Of the many activities disrupted by the 2020 COVID-19 pandemic, partner dancing might not have been the biggest loss, but it was among the most poignant. Because social dancing—yes, even in open position—ran the risk for spreading coronavirus, blues and jazz dance enthusiasts were confined to their homes, where they danced in their front rooms and waited for quarantine to end. Even the titles of popular standards, like “A Kiss to Build a Dream On,” “I’ve Got You Under My Skin,” and “Cheek to Cheek,” have a touch of melancholy in our pandemic era.
Boston ukulele queen Amy Kucharik has stepped in to fill this unexpected void with a song for our time of social distancing. Taking its cues from “Cheek to Cheek”, her new single “Dancing in My Dreams” is a thoughtful, but ultimately optimistic, song about waiting to dance again after a long pause. The video features some of the best lindy and balboa dancers from Boston and beyond, including some funny and touching surprises.
Kucharik has been a musician all her life, playing in her high school’s concert band and taking guitar lessons. A fateful party nudged her in a different direction. “A friend had brought a ukulele (to the party), and I had learned three chords in about five minutes. He taught me how to play ‘Ghost Riders in the Sky.’ [I thought] ‘this is the instrument for me’ because this so much more fun and pleasant.” The humble four-stringed instrument “brought together a bunch of different pieces,” including songwriting, busking, teaching, and playing for swing dance nights. “I bring a little bit of folk to the jazz world and a lot of jazz to the folk world. There’s always that blues influence and vaudeville influence.”
After fronting a band for her solo songwriting and a blues cover band called Tiger Moan, Kucharik had started to make a creative breakthrough with her swing band the Mezzcats. “We did two gigs (at Boston Swing Central),” she recalled. “The first gig they were like ‘yeah, it’s pretty good, but it’s not quite exactly what we want,’ because the drummer didn’t sound quite like that era of swing… I asked this friend of mine, Frederick, who was from Sweden, and he was a dancer. I said ‘do you want to play drums with us?’ He said ‘I don’t really have a kit, but I have this miniature kit that I carry around.’ I said ‘that’s cool. Let’s go with it.’ It was perfect.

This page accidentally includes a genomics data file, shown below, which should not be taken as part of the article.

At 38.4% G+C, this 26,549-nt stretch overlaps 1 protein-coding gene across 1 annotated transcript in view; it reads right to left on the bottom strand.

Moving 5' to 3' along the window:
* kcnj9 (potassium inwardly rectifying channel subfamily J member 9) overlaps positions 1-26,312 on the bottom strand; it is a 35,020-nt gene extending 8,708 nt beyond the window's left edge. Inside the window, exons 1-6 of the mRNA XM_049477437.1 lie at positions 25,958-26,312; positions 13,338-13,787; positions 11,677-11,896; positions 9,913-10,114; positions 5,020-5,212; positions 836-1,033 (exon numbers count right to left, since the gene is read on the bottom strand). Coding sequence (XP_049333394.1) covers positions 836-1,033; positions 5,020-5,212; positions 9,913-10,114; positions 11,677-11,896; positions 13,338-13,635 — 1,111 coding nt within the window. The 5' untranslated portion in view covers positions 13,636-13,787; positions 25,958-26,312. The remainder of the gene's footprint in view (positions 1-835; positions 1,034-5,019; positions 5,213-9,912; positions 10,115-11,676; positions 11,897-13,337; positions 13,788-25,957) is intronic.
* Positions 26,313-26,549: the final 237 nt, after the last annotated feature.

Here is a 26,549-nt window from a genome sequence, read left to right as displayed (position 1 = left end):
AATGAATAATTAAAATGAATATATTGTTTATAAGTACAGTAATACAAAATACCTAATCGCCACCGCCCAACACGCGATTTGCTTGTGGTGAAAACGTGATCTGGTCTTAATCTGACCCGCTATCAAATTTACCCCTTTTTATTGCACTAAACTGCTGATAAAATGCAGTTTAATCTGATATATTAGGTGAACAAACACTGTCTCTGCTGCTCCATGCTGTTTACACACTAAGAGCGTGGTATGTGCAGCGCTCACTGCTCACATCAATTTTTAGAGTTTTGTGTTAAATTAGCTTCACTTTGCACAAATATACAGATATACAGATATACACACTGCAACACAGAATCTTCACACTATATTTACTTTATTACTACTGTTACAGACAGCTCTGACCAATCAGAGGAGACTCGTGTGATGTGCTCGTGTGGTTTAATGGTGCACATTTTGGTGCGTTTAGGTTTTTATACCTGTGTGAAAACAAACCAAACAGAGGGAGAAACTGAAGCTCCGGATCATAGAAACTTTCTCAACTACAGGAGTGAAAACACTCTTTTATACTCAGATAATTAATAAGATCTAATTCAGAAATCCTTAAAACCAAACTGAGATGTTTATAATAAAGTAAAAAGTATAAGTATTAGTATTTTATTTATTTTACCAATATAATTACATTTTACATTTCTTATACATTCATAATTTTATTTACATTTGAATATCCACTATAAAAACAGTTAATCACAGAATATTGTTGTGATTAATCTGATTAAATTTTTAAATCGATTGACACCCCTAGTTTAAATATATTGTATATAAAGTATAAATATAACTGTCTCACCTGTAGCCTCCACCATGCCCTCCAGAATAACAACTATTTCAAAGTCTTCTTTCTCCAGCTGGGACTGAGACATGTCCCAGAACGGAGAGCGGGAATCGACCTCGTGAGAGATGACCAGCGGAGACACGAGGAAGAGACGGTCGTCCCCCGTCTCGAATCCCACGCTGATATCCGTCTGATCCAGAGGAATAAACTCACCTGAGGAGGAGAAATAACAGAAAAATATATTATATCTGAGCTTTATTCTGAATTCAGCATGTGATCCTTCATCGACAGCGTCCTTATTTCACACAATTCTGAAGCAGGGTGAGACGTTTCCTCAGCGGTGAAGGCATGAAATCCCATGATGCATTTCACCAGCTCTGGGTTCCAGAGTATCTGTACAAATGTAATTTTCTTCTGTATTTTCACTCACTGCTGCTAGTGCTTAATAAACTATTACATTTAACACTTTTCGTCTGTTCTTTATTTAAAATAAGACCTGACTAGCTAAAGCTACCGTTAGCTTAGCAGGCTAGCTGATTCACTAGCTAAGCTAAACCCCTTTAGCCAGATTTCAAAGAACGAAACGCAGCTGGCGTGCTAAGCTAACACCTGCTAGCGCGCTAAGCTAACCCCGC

Then, before the pandemic, Frederick moved back to Sweden. I was like ‘oh no, it’s the end of the Mezz Cats, or we have to find a new drummer.’ Our bass player is from New Hampshire, so he wasn’t close, either. I said ‘well, if we’re not geographically limited here, I guess we can record from home.’”
This pre-pandemic ingenuity guided her through a series of songwriting and video projects. Though she’d written the song “Alone Together” before the pandemic, “it took on a whole new meaning” in the COVID-19 era. Inspired by the popular software Zoom—which experienced a surge of popularity in the spring of 2020—Kucharik and her band shot a video for the song that was broadcast on CNN in the early days of the pandemic.
“We didn’t know at the time that what you should really do is shoot everybody and then you edit it to look like you’re in Zoom! We were in a Zoom session and we were like ‘1, 2, 3, play!’ Listening to the song and jamming along to it, lipsyncing.”
For her follow-up, Kucharik found inspiration in a dream. “I had a dream about someone,” she said. “It was a very vague dream, but I thought ‘what if “dancing in my dream” is a song?’ It clearly needs to be a song. I needed to write something that, even though it was specific to this time and place in terms of what I was feeling, I didn’t want to write about the quarantine and the pandemic. I’ve written those songs. I wanted to write something that could have been written in 1938 or whatever. I tried to keep the mood of now, but in a more vague and general sense.” She describes the universally appealing lyrics as “inspired a little bit by ‘Cheek to Cheek’ and just generally music of that era—music of the ’30s and ’40s, classic vibe.”